What’s In Your Water?

Feb. 10, 2016

About the author: Elisabeth Lisican is managing editor of Water & Wastes Digest. Lisican can be reached at [email protected] or 847.391.1012.

The Flint, Mich., water crisis is an issue with so many layers, it will take a long time to get at them all. But one fact it instantly brought to light is the possibility for danger that can lurk out of sight, out of mind, in our nation’s water infrastructure.

On Jan. 16, President Obama issued an emergency declaration that makes available federal aid for the drinking water crisis in Flint. On Jan. 19, Michigan Gov. Rick Snyder apologized to the people of Michigan in his State of the State address.

“More than roads, we have a hidden problem ... underground, some pipes are over 100 years old. Some are made of wood. Others are made of lead,” Snyder said, according to an MLive.com report.

Two years ago, Flint temporarily switched its water supply from Lake Huron to the notoriously less-than-clean Flint River as a cost-saving measure. One thing that wasn’t part of the deal? Corrosion control, which would have prevented lead from entering Flint’s water supply. According to a Time magazine report, the river itself was found to contain eight times more chloride than Detroit’s water.

What happened in Flint is nothing short of tragic, and the fallout will continue for decades to come. But we in the industry also must utilize this story a somber example to further the case for infrastructure upgrades where they are needed most. Now that our industry has firm footing in national headlines, we must leverage that stage to educate the general public about the importance of maintaining and replacing our nation’s aging infrastructure. The story hits so close to home, and we must ask the tough questions.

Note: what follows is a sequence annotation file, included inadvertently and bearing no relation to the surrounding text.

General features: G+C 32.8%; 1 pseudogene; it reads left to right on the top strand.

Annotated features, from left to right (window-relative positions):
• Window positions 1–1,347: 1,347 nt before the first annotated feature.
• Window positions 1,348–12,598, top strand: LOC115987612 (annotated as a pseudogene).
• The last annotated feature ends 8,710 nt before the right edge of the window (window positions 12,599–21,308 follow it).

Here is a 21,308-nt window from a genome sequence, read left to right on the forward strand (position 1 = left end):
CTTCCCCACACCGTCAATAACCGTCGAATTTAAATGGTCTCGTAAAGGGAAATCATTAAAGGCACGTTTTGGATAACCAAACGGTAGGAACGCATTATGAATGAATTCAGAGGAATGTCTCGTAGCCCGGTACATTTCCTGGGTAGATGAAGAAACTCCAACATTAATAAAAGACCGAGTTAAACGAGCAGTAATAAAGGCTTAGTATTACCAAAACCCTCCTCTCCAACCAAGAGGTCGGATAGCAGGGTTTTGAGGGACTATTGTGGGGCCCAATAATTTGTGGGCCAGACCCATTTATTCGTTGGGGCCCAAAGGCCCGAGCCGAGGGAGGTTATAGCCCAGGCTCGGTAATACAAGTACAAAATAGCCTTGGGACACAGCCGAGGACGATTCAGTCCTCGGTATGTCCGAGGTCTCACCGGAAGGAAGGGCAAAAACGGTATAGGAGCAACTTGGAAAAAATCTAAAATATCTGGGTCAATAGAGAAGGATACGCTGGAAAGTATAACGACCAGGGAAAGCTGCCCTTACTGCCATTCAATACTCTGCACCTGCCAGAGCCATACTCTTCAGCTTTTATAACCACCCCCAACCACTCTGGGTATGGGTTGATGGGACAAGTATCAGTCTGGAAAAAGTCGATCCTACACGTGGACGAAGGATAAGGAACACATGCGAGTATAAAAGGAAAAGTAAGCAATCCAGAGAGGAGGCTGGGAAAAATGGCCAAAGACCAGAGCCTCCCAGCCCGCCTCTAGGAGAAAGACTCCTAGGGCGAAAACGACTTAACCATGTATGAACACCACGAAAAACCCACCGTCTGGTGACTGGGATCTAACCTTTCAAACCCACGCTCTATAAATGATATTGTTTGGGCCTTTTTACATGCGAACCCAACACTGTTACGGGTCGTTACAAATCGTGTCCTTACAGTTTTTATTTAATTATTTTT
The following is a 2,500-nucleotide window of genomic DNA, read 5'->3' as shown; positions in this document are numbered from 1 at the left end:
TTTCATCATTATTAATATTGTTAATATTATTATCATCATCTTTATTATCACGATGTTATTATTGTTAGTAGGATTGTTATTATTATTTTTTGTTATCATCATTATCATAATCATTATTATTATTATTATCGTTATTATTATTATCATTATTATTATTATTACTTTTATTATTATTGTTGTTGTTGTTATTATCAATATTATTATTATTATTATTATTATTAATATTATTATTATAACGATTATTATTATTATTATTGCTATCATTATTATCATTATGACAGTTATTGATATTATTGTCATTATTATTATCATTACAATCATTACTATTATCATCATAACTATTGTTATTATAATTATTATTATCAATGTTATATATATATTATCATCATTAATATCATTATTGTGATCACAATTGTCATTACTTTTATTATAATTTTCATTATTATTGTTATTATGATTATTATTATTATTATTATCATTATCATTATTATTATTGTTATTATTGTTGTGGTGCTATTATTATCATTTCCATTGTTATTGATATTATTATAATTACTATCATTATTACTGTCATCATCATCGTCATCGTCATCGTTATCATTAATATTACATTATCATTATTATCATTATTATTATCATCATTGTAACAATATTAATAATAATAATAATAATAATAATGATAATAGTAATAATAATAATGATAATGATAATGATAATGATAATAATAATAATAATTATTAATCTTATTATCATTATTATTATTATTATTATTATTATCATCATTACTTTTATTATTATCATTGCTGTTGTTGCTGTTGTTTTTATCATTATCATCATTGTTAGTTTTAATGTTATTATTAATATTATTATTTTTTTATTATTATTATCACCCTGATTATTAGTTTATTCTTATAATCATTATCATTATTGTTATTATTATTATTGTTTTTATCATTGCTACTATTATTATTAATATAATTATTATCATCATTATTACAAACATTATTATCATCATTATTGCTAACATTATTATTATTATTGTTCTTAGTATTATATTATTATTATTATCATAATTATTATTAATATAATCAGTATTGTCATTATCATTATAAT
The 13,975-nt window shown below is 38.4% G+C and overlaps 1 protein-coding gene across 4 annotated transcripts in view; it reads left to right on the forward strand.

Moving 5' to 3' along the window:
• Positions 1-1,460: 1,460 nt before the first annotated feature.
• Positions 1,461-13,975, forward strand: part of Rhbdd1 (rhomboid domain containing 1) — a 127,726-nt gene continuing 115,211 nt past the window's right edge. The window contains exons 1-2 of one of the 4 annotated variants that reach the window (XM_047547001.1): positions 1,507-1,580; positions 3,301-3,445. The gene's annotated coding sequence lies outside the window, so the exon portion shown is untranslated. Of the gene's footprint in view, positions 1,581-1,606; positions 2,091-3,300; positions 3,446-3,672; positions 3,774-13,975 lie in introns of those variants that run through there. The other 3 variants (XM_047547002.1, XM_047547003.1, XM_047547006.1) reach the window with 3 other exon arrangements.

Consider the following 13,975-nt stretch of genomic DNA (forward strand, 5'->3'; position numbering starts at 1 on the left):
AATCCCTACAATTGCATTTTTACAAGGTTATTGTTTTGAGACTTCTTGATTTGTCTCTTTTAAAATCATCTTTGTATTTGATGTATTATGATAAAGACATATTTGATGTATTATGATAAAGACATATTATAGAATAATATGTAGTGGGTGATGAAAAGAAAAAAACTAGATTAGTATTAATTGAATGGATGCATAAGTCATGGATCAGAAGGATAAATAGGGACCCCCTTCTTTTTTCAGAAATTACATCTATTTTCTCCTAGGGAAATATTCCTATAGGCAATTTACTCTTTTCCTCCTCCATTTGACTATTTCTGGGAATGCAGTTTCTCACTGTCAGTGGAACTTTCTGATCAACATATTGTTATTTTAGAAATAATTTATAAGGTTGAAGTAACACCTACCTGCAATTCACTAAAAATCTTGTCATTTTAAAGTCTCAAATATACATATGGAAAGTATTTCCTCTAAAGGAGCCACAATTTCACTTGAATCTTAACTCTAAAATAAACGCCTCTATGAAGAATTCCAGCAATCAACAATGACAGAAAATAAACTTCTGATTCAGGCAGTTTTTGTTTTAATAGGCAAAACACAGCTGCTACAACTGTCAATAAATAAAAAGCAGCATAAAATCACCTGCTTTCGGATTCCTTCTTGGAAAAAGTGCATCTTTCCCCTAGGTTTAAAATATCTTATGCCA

The industry also must empower the general public to be their own water stewards.

“The experience of Flint underscores the importance of public communications about lead risks,” said David LaFrance, CEO of the American Water Works Assn. (AWWA), in a press release. “Water utility customers should know how to determine if they have lead service lines, the benefits of removing lead service lines, and the steps to protect themselves and their families from lead exposure.”

According to AWWA’s 2012 Buried No Longer report, repairing and expanding drinking water infrastructure in the U.S. bears a price tag of more than $1 trillion over 25 years, an expense that will be largely borne by water customers. That figure did not include the cost of removing lead service lines on private property. Now that this sobering statistic has received a spotlight, we must work together as an industry to remedy it and let it be heard that lead-contaminated drinking water in the U.S. in 2016 is unacceptable. 

Stay tuned for continuing coverage of the Flint crisis.

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About the Author

Elisabeth Lisican

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